Legault has to fire

He’s at it again. Minister Responsible for the French Language Simon Jolin-Barrette threw another grenade into the language arms stockpile last week. In a press conference he disclosed that in the New Year he will be presenting a bill to expand Bill 101.

Among the matters under consideration is extending 101’s application to small businesses of 25-49 employees. Currently the language law applies to businesses of 50 or more employees for the internal conduct of written matters and communications.

Also rumoured was that certain provisions of the law will be applied to education, specifically to English CEGEPs. Furthermore, that more inspectors will supervise the language of service in retail outlets.

The most damning aspects that have been mentioned in this expansion is that he intends to make Bill 101 applicable to federal jurisdictions including banks, insurance and media. That combined with a decrease in English services from government departments.

All this because the government is dredging up the old saw that French is in decline because a new study showed a 2% drop in French as the first language in homes. Hardly a threat. It’s called immigration. And in spite of a Chambre de Commerce study that demonstrates that 94% of shoppers in downtown Montreal are served in French, Jolin-Barrette dragged that issue out again too. Premier Legault must know better.

If Covid and Mayor Plante’s traffic mayhem aren’t enough to kill business revival in Montreal this is sure to do it. And it is so patently obvious that it is nothing but a ploy to solidify nationalist votes after the PQ started harping on this issue after the language-at-home report came out.

But the reason Jolin-Barrette has to go is that he has a history of appealing to the lowest common denominator and sowing division and discord as political playbook strategy. Just last year, at this same time, he made the obscene suggestion to take away English services from immigrants while maintaining them only for the “historic anglophone community.” It was a new low in nationalist pandering, prejudice and outright illegality. And it is still on the table. We expect more from someone with a background in Constitutional Law and we expect better from the CAQ which under Premier Legault promised to be the “business government” and governing for all Quebecers.

Revenue Quebec can’t be too happy with Jolin-Barrette as its bureaucrats will have to ponder how to collect taxes from people who can’t understand the forms if this nonsense sticks. This after RQ invested a great deal in upgrading its English services over the past few years. Jolin-Barrette has proposed to take away the right of service in English to anyone who did not go to English schools. He uses Bill 101 as the defining source for his idea to create two classes of citizens within the non-francophone community. “Historic anglophones” — those who went to English schools — and everyone else. If this doesn’t smack of banana republic authoritarianism we’d like to know what does? Worse than that, it smacks of the theocratic tyranny found in places we usually send our armed forces to fight.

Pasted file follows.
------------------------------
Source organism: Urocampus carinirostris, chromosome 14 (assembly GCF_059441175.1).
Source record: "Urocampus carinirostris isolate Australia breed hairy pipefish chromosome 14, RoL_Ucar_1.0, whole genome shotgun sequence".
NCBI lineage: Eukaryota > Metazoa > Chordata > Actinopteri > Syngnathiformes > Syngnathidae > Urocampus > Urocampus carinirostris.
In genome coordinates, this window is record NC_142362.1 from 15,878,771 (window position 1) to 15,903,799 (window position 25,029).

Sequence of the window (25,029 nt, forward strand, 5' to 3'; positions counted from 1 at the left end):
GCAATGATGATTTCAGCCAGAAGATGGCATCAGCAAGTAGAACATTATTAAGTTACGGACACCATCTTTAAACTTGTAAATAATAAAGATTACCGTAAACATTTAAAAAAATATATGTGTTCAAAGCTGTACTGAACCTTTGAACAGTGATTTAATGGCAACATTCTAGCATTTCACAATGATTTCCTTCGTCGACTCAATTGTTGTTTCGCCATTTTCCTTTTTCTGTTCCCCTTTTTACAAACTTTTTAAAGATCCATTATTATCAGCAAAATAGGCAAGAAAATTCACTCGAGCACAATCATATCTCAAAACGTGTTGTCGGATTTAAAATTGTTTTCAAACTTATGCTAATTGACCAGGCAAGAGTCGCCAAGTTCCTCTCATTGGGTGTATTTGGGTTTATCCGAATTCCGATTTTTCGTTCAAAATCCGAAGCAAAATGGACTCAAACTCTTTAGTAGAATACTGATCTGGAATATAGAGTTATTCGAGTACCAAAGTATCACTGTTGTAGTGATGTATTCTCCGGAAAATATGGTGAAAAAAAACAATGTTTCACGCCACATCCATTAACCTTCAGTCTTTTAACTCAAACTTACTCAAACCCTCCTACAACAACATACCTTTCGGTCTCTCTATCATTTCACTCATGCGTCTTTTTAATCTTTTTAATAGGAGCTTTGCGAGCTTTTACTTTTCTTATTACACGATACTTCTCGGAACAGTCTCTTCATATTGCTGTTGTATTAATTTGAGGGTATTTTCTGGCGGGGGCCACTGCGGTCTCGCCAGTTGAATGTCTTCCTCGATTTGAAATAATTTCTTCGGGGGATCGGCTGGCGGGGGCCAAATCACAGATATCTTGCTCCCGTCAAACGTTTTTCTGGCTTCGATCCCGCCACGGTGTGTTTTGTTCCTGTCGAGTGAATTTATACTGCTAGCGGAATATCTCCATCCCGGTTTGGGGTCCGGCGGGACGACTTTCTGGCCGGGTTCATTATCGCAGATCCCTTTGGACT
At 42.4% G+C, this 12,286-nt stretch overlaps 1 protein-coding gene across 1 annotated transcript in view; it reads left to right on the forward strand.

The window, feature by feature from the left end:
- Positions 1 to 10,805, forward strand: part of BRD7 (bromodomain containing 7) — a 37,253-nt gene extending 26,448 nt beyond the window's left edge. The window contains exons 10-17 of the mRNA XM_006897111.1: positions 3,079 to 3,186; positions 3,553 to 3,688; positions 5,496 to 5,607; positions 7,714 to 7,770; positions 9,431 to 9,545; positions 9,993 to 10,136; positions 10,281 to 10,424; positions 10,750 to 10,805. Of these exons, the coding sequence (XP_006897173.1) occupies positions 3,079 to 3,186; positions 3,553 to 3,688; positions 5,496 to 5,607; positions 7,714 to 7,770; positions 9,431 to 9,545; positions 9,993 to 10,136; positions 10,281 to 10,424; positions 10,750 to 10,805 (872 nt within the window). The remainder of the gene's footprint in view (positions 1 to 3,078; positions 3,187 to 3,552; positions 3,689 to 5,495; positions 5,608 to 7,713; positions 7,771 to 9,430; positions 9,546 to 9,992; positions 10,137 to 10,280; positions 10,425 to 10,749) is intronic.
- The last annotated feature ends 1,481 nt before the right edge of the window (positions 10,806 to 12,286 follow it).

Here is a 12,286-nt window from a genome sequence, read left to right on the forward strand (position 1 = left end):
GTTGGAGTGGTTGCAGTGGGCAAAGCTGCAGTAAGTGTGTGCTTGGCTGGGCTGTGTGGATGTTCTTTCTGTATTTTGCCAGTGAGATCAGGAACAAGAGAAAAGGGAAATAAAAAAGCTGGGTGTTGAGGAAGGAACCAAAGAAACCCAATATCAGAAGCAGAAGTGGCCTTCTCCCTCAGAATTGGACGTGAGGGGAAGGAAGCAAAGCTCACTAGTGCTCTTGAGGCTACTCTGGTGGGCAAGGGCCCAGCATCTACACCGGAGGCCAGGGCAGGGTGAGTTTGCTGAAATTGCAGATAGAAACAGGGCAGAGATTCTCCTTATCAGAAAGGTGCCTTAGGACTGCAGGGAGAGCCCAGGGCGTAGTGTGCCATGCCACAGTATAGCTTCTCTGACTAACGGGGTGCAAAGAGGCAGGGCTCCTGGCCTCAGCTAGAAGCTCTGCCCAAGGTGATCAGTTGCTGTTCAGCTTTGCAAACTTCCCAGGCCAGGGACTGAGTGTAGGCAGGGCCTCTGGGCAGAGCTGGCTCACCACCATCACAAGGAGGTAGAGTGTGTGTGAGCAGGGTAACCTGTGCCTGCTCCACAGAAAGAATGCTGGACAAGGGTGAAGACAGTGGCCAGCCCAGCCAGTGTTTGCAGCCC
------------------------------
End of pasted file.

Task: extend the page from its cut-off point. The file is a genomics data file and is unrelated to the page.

So no more Revenue forms in English, no more Hydro bills in English, no more from the SAAQ in English and God help you if you try to get information in English on the phone. And he has not opined about what he intends to enforce in health care. Maybe ailing immigrants in hospitals can just die in French because they went to the wrong schools?

Constitutional lawyer Julius Grey said the policy was “reprehensible” because the government is trying to divide people by creating this “historical Anglo community. I think the creation of classes of citizens carries the potential for an equality challenge, as well as a freedom of expression challenge.” He characterized Jolin-Barrette’s suggestion as almost driven by spite saying, “I’d like to know how it protects French to tell somebody you can’t have your services in English.”

Mr. Minister, here’s a flash for you. Aside from the indecency of creating two classes of citizenship, the right to services in either official language is a federal guarantee to all citizens of Canada. A guarantee that rests in the Charter of Rights. It’s not a right you get to play with. Premier Legault, save our distinct society. Our distinctiveness lies is in the example to the world of cultures living in mutual respect. It is time for you to let this Minister go.

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